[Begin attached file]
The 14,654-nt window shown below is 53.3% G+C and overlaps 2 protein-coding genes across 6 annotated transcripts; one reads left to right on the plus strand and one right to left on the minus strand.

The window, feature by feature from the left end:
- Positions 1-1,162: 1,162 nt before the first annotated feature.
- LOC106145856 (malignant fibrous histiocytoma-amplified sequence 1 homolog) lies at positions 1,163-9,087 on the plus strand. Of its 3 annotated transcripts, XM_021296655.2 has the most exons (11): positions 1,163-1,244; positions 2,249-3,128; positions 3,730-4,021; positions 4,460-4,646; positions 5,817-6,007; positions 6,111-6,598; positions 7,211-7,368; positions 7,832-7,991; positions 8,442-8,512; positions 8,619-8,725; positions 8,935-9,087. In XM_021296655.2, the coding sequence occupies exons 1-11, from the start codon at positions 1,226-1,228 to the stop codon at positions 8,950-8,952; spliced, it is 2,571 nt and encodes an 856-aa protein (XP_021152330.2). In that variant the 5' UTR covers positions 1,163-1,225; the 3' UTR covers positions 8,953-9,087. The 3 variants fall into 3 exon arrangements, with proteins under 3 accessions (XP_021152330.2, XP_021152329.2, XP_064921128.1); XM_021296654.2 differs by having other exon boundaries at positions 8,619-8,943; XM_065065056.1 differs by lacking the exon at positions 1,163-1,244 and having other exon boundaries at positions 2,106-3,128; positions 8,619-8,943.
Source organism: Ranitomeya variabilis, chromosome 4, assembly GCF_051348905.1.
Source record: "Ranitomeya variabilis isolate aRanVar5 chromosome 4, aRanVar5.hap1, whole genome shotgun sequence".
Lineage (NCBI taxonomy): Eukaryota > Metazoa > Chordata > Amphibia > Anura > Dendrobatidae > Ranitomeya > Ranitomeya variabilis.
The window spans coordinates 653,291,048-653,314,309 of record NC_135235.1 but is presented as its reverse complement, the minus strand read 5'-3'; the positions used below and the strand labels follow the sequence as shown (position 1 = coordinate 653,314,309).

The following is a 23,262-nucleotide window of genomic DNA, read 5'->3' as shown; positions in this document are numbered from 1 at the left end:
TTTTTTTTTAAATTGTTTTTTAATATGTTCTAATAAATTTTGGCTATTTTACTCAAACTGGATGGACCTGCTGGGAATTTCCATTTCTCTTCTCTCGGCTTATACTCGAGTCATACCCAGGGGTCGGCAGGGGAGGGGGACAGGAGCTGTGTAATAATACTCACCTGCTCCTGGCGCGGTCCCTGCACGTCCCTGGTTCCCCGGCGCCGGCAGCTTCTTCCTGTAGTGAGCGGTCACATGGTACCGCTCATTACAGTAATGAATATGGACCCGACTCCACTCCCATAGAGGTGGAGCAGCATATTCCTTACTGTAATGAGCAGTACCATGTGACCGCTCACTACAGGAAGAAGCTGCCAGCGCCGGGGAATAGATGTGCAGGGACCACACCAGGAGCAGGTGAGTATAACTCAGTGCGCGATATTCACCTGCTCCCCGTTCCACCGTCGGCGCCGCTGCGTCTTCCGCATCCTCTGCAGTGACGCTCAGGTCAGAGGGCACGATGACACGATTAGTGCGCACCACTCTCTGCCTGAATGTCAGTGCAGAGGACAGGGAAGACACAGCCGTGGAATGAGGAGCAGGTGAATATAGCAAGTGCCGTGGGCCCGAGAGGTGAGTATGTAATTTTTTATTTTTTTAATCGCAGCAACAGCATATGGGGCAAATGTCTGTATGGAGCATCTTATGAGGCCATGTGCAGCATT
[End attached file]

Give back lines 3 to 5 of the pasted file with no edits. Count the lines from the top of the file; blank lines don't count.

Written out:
- Positions 1-1,162: 1,162 nt before the first annotated feature.
- LOC106145856 (malignant fibrous histiocytoma-amplified sequence 1 homolog) lies at positions 1,163-9,087 on the plus strand. Of its 3 annotated transcripts, XM_021296655.2 has the most exons (11): positions 1,163-1,244; positions 2,249-3,128; positions 3,730-4,021; positions 4,460-4,646; positions 5,817-6,007; positions 6,111-6,598; positions 7,211-7,368; positions 7,832-7,991; positions 8,442-8,512; positions 8,619-8,725; positions 8,935-9,087. In XM_021296655.2, the coding sequence occupies exons 1-11, from the start codon at positions 1,226-1,228 to the stop codon at positions 8,950-8,952; spliced, it is 2,571 nt and encodes an 856-aa protein (XP_021152330.2). In that variant the 5' UTR covers positions 1,163-1,225; the 3' UTR covers positions 8,953-9,087. The 3 variants fall into 3 exon arrangements, with proteins under 3 accessions (XP_021152330.2, XP_021152329.2, XP_064921128.1); XM_021296654.2 differs by having other exon boundaries at positions 8,619-8,943; XM_065065056.1 differs by lacking the exon at positions 1,163-1,244 and having other exon boundaries at positions 2,106-3,128; positions 8,619-8,943.
Source organism: Ranitomeya variabilis, chromosome 4, assembly GCF_051348905.1.